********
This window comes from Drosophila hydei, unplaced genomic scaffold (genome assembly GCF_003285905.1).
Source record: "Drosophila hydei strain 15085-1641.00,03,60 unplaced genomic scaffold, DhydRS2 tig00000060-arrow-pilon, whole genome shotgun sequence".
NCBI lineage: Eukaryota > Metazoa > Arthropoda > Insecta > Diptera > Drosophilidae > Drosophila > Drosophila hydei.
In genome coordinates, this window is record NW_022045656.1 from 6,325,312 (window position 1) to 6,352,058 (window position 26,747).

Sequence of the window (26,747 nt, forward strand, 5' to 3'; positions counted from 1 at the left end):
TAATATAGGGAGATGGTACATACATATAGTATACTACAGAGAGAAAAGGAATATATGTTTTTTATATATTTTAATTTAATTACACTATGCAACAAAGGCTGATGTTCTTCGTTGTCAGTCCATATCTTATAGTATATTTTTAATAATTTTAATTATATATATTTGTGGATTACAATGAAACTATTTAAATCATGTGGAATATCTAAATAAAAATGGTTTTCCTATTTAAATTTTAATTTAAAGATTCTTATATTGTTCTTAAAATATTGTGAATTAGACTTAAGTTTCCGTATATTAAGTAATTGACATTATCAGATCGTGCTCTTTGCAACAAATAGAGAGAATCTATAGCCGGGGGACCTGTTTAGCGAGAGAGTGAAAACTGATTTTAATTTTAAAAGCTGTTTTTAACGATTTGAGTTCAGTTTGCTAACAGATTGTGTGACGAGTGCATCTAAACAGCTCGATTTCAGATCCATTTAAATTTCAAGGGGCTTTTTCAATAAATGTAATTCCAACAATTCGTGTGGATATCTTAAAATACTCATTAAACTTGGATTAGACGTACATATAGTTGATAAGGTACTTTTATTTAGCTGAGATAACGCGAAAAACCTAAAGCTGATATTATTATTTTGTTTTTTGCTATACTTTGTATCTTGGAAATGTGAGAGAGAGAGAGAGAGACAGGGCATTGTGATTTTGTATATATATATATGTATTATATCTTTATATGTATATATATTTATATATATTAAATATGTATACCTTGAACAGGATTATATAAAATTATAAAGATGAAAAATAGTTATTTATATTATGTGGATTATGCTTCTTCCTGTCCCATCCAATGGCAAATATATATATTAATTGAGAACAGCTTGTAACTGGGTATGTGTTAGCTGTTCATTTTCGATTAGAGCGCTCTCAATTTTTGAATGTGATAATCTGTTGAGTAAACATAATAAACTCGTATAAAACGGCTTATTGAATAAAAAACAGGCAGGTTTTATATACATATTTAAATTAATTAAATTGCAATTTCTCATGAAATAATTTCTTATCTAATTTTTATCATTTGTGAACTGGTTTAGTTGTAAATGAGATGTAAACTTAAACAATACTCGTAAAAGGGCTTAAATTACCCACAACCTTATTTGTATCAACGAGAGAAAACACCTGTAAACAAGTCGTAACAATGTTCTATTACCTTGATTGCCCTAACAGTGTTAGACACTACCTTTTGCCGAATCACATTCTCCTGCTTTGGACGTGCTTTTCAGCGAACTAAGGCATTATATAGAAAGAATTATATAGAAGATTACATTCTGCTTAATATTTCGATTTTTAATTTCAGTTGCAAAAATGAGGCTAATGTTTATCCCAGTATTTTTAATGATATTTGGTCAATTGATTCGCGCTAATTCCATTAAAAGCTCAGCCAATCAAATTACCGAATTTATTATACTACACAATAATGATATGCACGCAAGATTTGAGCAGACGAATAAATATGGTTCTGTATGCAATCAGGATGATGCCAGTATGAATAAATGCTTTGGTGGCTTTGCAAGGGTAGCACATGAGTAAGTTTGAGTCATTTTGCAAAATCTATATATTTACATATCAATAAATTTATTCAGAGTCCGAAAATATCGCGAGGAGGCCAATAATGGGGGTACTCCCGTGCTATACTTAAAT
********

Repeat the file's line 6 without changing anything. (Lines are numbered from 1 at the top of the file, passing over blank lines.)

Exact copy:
TAATATAGGGAGATGGTACATACATATAGTATACTACAGAGAGAAAAGGAATATATGTTTTTTATATATTTTAATTTAATTACACTATGCAACAAAGGCTGATGTTCTTCGTTGTCAGTCCATATCTTATAGTATATTTTTAATAATTTTAATTATATATATTTGTGGATTACAATGAAACTATTTAAATCATGTGGAATATCTAAATAAAAATGGTTTTCCTATTTAAATTTTAATTTAAAGATTCTTATATTGTTCTTAAAATATTGTGAATTAGACTTAAGTTTCCGTATATTAAGTAATTGACATTATCAGATCGTGCTCTTTGCAACAAATAGAGAGAATCTATAGCCGGGGGACCTGTTTAGCGAGAGAGTGAAAACTGATTTTAATTTTAAAAGCTGTTTTTAACGATTTGAGTTCAGTTTGCTAACAGATTGTGTGACGAGTGCATCTAAACAGCTCGATTTCAGATCCATTTAAATTTCAAGGGGCTTTTTCAATAAATGTAATTCCAACAATTCGTGTGGATATCTTAAAATACTCATTAAACTTGGATTAGACGTACATATAGTTGATAAGGTACTTTTATTTAGCTGAGATAACGCGAAAAACCTAAAGCTGATATTATTATTTTGTTTTTTGCTATACTTTGTATCTTGGAAATGTGAGAGAGAGAGAGAGAGACAGGGCATTGTGATTTTGTATATATATATATGTATTATATCTTTATATGTATATATATTTATATATATTAAATATGTATACCTTGAACAGGATTATATAAAATTATAAAGATGAAAAATAGTTATTTATATTATGTGGATTATGCTTCTTCCTGTCCCATCCAATGGCAAATATATATATTAATTGAGAACAGCTTGTAACTGGGTATGTGTTAGCTGTTCATTTTCGATTAGAGCGCTCTCAATTTTTGAATGTGATAATCTGTTGAGTAAACATAATAAACTCGTATAAAACGGCTTATTGAATAAAAAACAGGCAGGTTTTATATACATATTTAAATTAATTAAATTGCAATTTCTCATGAAATAATTTCTTATCTAATTTTTATCATTTGTGAACTGGTTTAGTTGTAAATGAGATGTAAACTTAAACAATACTCGTAAAAGGGCTTAAATTACCCACAACCTTATTTGTATCAACGAGAGAAAACACCTGTAAACAAGTCGTAACAATGTTCTATTACCTTGATTGCCCTAACAGTGTTAGACACTACCTTTTGCCGAATCACATTCTCCTGCTTTGGACGTGCTTTTCAGCGAACTAAGGCATTATATAGAAAGAATTATATAGAAGATTACATTCTGCTTAATATTTCGATTTTTAATTTCAGTTGCAAAAATGAGGCTAATGTTTATCCCAGTATTTTTAATGATATTTGGTCAATTGATTCGCGCTAATTCCATTAAAAGCTCAGCCAATCAAATTACCGAATTTATTATACTACACAATAATGATATGCACGCAAGATTTGAGCAGACGAATAAATATGGTTCTGTATGCAATCAGGATGATGCCAGTATGAATAAATGCTTTGGTGGCTTTGCAAGGGTAGCACATGAGTAAGTTTGAGTCATTTTGCAAAATCTATATATTTACATATCAATAAATTTATTCAGAGTCCGAAAATATCGCGAGGAGGCCAATAATGGGGGTACTCCCGTGCTATACTTAAAT